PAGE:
Japan's government this evening released a substantially diluted plan to rid the nation's banks of hundreds of billions of dollars in bad loans, damaging the reformist credentials of Prime Minister Junichiro Koizumi while blunting his latest attempt to eradicate the financial problem at the center of his country's decade-long economic malaise.

The blueprint aims to eliminate half of Japan's bad loans -- estimated to total more than $400 billion by the government and more than twice that by private economists -- over the next three years. It would force banks to more strictly account for questionable loans, setting aside more money in anticipation of having to write them off. But the plan specifies no date for the accounting changes to take effect. It falls far short of stricter proposals contained in an earlier draft that would have in effect nationalized some of Japan's largest banks and allowed the government to force changes in their management and lending practices.

The markedly softened plan reversed the recent policy direction of the world's second-largest national economy. Only a month ago, after Koizumi's elevation of maverick economist Heizo Takenaka to oversee banking reform, the government seemed intent on finally forcing its banks to turn off the taps to its most deeply indebted customers, allowing the insolvent to fail. Instead, analysts tonight pronounced the plan a sign that Japan has returned to its traditional strategy of muddling through while hoping that economic growth can eventually resume without a painful restructuring.

"We are now looking at a continuation of the procrastination of the past decade," declared Richard Jerram, an analyst with ING Barings Securities (Japan) Ltd. in Tokyo who had previously been optimistic. "Koizumi and Takenaka appear to have caved in to pressure on banking reform. These omissions mean that we can probably consign the rest of the package to the dustbin."

At a press briefing, Takenaka strongly rejected characterizations of the program as a step back from his aggressive stance. "We are shifting to a new financial system in one great stretch in just one month," he said. "The question is how you implement it. This is only a start, but I think this is a good start."

The plan, which has already gained the tacit support of the ruling coalition in Japan's parliament, does endorse in general terms injecting public funds into banks that lack adequate capital -- an action that would amount to Japan's third public bailout of its banks in the last four years. But it left the details unspecified. Most important, it omitted a specific date for implementation of a crucial provision that would force the banks to stop counting anticipated tax refunds as capital. That change alone would significantly slash the amount of capital the banks can claim on their books, dropping the shakiest of Japan's lenders below acceptable international standards and forcing them to accept public funds.

As analysts tonight digested the details, they were more interested in what was not in the plan than what was. They were particularly struck by the absence of strong language giving the government controlling stakes in banks that require an injection of public money. Japan's two previous bailouts, in 1998 and 1999, which together cost taxpayers more than $75 billion, left management largely intact at major banks. Today, the balance sheets at most of those banks are in worse shape than ever.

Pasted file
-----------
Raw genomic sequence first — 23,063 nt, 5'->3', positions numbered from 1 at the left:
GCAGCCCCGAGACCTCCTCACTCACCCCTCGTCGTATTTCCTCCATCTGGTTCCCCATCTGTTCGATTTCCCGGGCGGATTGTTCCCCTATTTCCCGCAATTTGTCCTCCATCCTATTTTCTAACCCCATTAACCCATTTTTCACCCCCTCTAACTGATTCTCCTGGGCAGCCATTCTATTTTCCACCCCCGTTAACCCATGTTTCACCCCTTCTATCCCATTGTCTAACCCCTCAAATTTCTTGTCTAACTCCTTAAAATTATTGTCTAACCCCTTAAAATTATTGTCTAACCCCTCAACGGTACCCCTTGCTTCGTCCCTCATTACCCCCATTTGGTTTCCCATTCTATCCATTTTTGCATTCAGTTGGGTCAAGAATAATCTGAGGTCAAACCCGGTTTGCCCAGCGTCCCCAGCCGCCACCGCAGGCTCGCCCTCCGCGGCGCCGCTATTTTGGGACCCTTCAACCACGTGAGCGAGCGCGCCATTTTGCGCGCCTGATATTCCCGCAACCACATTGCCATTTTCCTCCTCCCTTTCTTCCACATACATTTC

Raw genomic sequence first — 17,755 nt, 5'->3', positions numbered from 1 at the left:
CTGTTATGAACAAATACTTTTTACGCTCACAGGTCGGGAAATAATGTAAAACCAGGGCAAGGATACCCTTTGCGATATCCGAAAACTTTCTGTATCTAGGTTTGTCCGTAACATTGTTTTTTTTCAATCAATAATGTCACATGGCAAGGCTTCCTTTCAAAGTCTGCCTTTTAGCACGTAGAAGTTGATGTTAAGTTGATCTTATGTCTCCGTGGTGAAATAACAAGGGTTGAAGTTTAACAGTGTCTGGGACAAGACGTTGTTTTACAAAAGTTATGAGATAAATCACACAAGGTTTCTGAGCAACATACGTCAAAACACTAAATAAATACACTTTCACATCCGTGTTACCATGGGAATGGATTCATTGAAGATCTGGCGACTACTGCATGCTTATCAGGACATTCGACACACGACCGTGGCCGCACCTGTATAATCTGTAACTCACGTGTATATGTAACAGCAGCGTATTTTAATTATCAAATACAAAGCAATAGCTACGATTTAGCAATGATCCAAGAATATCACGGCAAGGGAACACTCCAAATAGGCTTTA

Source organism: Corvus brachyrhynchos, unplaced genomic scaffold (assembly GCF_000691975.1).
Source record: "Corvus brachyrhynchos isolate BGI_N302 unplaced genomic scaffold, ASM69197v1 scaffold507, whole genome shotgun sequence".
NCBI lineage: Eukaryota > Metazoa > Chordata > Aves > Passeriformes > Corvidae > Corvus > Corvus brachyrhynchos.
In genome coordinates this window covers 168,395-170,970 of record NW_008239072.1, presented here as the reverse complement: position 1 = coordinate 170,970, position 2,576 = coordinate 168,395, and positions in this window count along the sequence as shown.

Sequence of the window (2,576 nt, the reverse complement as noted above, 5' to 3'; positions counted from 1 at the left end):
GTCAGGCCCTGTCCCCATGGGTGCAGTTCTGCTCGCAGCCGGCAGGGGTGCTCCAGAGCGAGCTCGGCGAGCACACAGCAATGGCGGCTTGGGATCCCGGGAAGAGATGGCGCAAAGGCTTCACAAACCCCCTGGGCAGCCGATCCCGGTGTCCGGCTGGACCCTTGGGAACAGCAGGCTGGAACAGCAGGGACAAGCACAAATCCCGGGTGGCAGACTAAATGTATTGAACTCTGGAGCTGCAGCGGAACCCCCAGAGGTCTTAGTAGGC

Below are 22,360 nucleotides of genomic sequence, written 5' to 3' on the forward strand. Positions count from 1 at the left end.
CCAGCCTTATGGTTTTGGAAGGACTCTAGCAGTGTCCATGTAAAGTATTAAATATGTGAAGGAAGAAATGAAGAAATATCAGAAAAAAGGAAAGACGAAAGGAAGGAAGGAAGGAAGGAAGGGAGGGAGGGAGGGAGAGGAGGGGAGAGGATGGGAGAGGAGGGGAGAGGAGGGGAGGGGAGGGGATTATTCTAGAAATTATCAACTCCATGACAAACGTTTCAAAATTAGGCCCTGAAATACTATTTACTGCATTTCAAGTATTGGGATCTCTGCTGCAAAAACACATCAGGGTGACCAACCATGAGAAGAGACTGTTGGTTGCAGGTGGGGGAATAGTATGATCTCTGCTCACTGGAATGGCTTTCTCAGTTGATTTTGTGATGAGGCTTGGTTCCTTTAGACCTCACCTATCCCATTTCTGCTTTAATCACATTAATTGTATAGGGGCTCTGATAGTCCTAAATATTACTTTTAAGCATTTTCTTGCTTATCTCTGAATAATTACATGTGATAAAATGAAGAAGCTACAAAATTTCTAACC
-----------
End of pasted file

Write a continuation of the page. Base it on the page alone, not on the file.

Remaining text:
The watered-down plan was taken by many analysts as proof that Koizumi and Takenaka have been defeated by the major factions in the ruling Liberal Democratic Party, which have for weeks been organizing opposition to the upcoming reforms. The stricter measures would have stopped loans flowing to Japan's heavily indebted construction companies, forcing bankruptcies and layoffs. The ruling party has long depended on the campaign contributions and get-out-the vote muscle of the construction industry.

"The plan has been emasculated," said Koyo Ozeki, a banking analyst at Merrill Lynch & Co. in Tokyo. "It's very unfortunate. The whole deal underscores how strong anti-reform forces are."

Under the plan, the government would create a new entity to lend money to troubled businesses to try to turn them around -- a proposal derided by some analysts as a clear step backward because it probably would keep deeply indebted "zombie" companies alive, soaking up capital that could be lent to new businesses.

"There's a high probability that the proposed entity will become a way to prop up problem companies," said Mitsuhiro Fukao, a former Bank of Japan official and economist at Keio University.

Koizumi also announced measures designed to soften any blow from it. He said he would propose an $8 billion tax-cut package in a bid to encourage consumers and businesses to start spending to get the economy moving again and reverse deflation.

The Bank of Japan also announced it will add cash to the banking system to help ease the process of bad-loan disposal.

Only a month ago, Takenaka's appointment to head the Financial Services Agency was greeted by many global investors as a sign that bold reforms were on the way. In an interview only days after his appointment, Takenaka declared that no companies would be deemed too big to fail, raising the prospect of an unpleasant but unavoidable wave of bankruptcies and job losses.

That comment boosted confidence in Japan's government among some observers, particularly in the Bush administration. But in Japan it produced fears of a great wave of layoffs. The Tokyo stock market dropped to levels not seen in nearly two decades as investors pondered the prospect of huge bankruptcies.

Those fears appear to have given the conservative wing of the ruling party the tool they needed to beat back the tough reforms.

Prime Minister Junichiro Koizumi, foreground, and Finance Minister Masajuro Shiokawa attend parliament before the release of the reform plan.